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Does procedural justice reduce the harmful effects of perceived ineffectiveness on police legitimacy?

Published onSep 22, 2022
Does procedural justice reduce the harmful effects of perceived ineffectiveness on police legitimacy?
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Does Procedural Justice Reduce the Harmful Effects of Perceived Ineffectiveness on Police Legitimacy?
Description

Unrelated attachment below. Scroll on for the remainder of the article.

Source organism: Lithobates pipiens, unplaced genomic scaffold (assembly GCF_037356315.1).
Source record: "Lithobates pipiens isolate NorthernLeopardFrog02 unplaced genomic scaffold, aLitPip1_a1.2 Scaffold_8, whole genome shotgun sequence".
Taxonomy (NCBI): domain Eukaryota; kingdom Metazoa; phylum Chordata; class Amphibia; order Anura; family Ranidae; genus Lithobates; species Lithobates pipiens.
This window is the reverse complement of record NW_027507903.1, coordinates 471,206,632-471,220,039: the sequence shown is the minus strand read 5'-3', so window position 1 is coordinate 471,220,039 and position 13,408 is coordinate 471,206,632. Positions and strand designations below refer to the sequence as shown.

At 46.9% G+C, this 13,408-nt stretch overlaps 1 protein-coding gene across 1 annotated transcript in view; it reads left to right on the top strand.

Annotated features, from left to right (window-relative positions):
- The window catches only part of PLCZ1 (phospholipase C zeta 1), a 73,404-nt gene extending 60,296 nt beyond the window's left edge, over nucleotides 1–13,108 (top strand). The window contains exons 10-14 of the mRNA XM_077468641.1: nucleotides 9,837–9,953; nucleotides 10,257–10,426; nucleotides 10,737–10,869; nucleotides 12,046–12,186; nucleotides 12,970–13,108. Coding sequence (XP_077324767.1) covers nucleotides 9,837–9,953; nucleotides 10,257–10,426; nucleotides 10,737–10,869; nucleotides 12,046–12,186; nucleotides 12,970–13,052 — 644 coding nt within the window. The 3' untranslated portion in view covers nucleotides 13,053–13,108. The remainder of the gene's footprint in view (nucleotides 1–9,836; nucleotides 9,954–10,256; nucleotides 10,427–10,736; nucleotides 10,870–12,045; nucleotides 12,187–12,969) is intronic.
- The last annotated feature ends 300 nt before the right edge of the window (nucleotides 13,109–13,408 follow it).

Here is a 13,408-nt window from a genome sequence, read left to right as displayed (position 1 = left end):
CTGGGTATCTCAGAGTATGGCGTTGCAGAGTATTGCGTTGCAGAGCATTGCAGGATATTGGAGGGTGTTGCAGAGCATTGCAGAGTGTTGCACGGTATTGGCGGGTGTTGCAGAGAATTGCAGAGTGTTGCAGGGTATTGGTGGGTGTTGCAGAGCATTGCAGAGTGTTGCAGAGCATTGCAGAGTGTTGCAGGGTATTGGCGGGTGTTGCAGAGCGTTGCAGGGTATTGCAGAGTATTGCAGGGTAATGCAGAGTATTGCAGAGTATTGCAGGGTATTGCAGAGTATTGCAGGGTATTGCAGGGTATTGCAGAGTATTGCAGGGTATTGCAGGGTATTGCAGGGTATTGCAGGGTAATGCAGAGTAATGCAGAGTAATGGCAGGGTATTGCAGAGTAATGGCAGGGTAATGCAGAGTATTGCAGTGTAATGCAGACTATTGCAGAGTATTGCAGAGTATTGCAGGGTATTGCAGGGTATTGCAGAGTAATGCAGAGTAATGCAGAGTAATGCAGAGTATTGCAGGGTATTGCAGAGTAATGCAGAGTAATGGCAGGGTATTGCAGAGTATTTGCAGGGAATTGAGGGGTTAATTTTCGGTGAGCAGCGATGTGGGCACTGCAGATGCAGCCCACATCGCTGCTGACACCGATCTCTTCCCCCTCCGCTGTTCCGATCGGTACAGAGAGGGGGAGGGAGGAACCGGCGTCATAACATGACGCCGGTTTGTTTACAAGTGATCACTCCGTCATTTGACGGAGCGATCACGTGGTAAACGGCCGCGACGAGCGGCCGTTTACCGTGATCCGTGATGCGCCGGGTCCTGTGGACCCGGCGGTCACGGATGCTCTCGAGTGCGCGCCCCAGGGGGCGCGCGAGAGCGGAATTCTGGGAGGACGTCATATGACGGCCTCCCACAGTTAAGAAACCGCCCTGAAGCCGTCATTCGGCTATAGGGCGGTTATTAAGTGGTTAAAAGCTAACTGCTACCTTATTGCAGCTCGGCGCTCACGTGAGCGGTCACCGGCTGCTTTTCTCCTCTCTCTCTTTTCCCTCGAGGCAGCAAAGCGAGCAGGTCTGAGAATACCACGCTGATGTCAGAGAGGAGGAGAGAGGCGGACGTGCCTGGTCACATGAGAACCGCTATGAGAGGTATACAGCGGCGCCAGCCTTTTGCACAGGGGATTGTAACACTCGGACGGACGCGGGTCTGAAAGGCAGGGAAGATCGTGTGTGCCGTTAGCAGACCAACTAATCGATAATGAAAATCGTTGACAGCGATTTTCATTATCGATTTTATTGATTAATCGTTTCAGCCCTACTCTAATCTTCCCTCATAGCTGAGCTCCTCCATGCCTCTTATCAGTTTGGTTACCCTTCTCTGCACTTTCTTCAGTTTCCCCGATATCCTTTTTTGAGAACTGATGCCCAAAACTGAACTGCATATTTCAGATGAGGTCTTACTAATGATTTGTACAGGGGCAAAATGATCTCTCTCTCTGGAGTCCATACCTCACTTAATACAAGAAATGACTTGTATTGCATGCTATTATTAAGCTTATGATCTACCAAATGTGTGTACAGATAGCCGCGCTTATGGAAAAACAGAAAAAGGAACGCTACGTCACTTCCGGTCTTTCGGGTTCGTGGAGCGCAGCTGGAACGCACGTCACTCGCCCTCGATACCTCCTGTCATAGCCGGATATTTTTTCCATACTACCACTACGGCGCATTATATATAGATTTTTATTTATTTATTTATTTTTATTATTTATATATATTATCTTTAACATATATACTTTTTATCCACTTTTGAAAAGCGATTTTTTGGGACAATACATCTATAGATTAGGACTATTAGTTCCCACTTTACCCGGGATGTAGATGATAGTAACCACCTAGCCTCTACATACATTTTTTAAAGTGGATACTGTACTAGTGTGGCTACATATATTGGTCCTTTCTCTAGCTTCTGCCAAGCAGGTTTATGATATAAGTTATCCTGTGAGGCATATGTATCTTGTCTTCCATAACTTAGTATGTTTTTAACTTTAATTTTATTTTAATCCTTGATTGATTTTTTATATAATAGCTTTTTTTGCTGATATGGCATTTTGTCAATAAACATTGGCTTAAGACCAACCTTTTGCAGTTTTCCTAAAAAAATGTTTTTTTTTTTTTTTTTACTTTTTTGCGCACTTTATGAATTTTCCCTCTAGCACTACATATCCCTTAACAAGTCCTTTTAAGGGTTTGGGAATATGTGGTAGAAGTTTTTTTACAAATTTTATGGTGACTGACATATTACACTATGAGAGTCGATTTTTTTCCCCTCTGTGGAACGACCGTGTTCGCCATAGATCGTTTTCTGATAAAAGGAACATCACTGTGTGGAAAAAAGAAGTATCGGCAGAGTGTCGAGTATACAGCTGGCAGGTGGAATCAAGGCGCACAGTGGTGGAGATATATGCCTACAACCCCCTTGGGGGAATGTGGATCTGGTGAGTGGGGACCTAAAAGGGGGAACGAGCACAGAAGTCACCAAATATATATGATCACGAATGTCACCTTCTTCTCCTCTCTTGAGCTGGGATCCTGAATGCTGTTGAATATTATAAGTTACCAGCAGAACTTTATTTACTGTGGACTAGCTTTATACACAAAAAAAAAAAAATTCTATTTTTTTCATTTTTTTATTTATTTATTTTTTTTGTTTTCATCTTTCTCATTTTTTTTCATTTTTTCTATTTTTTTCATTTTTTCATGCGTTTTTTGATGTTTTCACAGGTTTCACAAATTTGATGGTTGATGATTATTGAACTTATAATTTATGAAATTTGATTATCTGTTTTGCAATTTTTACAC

Objectives: Judgments about police procedural fairness consistently have a stronger influence on how the public ascribes legitimacy to the police than evaluations of police effectiveness. What remains largely underexplored, however, is the potential moderating effect of procedural justice on the relationship between effectiveness and legitimacy and whether this moderation varies by citizen race. Method: We administered two separate surveys to determine whether procedural justice's moderating effect on the relationship between police ineffectiveness and legitimacy varies by citizen race. The first was a mail survey of a random sample of citizens in a southern US city (N = 1,681) conducted in 2013; the second, a national survey of adults (N = 972) administered via Qualtrics in 2022. Results: We found that procedural justice could help protect against the harmful influence of perceived ineffectiveness on police legitimacy in Study 2. However, contrary to expectations, this moderation effect held only for White Americans. Conclusions: The effect of perceived ineffectiveness on legitimacy evaluations does not vary depending on citizens’ perceptions of procedural justice. Yet, police still do have control over how they treat people with whom they interact, which is one mechanism that can improve citizens’ views on police legitimacy.

 

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